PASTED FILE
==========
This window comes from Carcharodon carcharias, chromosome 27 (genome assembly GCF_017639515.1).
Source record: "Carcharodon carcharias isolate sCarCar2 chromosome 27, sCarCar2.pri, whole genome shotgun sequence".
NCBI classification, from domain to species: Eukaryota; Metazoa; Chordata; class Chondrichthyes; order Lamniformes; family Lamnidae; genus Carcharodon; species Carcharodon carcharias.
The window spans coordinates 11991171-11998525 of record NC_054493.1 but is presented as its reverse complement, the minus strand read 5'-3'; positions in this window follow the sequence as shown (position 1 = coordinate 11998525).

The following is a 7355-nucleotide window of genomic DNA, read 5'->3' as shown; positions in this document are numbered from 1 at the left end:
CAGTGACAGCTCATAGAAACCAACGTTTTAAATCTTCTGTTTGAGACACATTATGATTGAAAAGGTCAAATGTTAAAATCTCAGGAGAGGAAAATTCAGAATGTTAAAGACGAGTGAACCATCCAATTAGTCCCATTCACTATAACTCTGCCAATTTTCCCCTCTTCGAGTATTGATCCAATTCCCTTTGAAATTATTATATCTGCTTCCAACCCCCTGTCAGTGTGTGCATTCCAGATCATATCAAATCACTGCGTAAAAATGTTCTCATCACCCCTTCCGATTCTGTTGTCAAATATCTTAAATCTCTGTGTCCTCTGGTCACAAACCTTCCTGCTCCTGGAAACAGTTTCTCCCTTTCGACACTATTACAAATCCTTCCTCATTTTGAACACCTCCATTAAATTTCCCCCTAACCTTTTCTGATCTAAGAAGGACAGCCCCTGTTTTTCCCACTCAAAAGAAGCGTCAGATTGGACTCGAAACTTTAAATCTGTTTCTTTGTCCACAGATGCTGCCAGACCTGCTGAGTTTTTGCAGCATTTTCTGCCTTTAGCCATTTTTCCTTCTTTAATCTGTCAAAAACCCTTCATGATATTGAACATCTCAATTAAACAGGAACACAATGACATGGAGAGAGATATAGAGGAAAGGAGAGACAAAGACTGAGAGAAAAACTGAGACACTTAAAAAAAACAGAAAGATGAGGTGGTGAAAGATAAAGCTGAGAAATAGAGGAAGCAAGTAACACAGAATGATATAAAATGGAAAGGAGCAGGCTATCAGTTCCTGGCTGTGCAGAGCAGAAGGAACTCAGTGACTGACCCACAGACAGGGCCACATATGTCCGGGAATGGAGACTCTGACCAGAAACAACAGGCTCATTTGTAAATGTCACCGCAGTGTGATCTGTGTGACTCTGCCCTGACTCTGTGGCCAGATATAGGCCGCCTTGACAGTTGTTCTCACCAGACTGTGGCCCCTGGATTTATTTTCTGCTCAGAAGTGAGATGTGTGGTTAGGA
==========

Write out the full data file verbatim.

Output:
This window comes from Carcharodon carcharias, chromosome 27 (genome assembly GCF_017639515.1).
Source record: "Carcharodon carcharias isolate sCarCar2 chromosome 27, sCarCar2.pri, whole genome shotgun sequence".
NCBI classification, from domain to species: Eukaryota; Metazoa; Chordata; class Chondrichthyes; order Lamniformes; family Lamnidae; genus Carcharodon; species Carcharodon carcharias.
The window spans coordinates 11991171-11998525 of record NC_054493.1 but is presented as its reverse complement, the minus strand read 5'-3'; positions in this window follow the sequence as shown (position 1 = coordinate 11998525).

The following is a 7355-nucleotide window of genomic DNA, read 5'->3' as shown; positions in this document are numbered from 1 at the left end:
CAGTGACAGCTCATAGAAACCAACGTTTTAAATCTTCTGTTTGAGACACATTATGATTGAAAAGGTCAAATGTTAAAATCTCAGGAGAGGAAAATTCAGAATGTTAAAGACGAGTGAACCATCCAATTAGTCCCATTCACTATAACTCTGCCAATTTTCCCCTCTTCGAGTATTGATCCAATTCCCTTTGAAATTATTATATCTGCTTCCAACCCCCTGTCAGTGTGTGCATTCCAGATCATATCAAATCACTGCGTAAAAATGTTCTCATCACCCCTTCCGATTCTGTTGTCAAATATCTTAAATCTCTGTGTCCTCTGGTCACAAACCTTCCTGCTCCTGGAAACAGTTTCTCCCTTTCGACACTATTACAAATCCTTCCTCATTTTGAACACCTCCATTAAATTTCCCCCTAACCTTTTCTGATCTAAGAAGGACAGCCCCTGTTTTTCCCACTCAAAAGAAGCGTCAGATTGGACTCGAAACTTTAAATCTGTTTCTTTGTCCACAGATGCTGCCAGACCTGCTGAGTTTTTGCAGCATTTTCTGCCTTTAGCCATTTTTCCTTCTTTAATCTGTCAAAAACCCTTCATGATATTGAACATCTCAATTAAACAGGAACACAATGACATGGAGAGAGATATAGAGGAAAGGAGAGACAAAGACTGAGAGAAAAACTGAGACACTTAAAAAAAACAGAAAGATGAGGTGGTGAAAGATAAAGCTGAGAAATAGAGGAAGCAAGTAACACAGAATGATATAAAATGGAAAGGAGCAGGCTATCAGTTCCTGGCTGTGCAGAGCAGAAGGAACTCAGTGACTGACCCACAGACAGGGCCACATATGTCCGGGAATGGAGACTCTGACCAGAAACAACAGGCTCATTTGTAAATGTCACCGCAGTGTGATCTGTGTGACTCTGCCCTGACTCTGTGGCCAGATATAGGCCGCCTTGACAGTTGTTCTCACCAGACTGTGGCCCCTGGATTTATTTTCTGCTCAGAAGTGAGATGTGTGGTTAGGA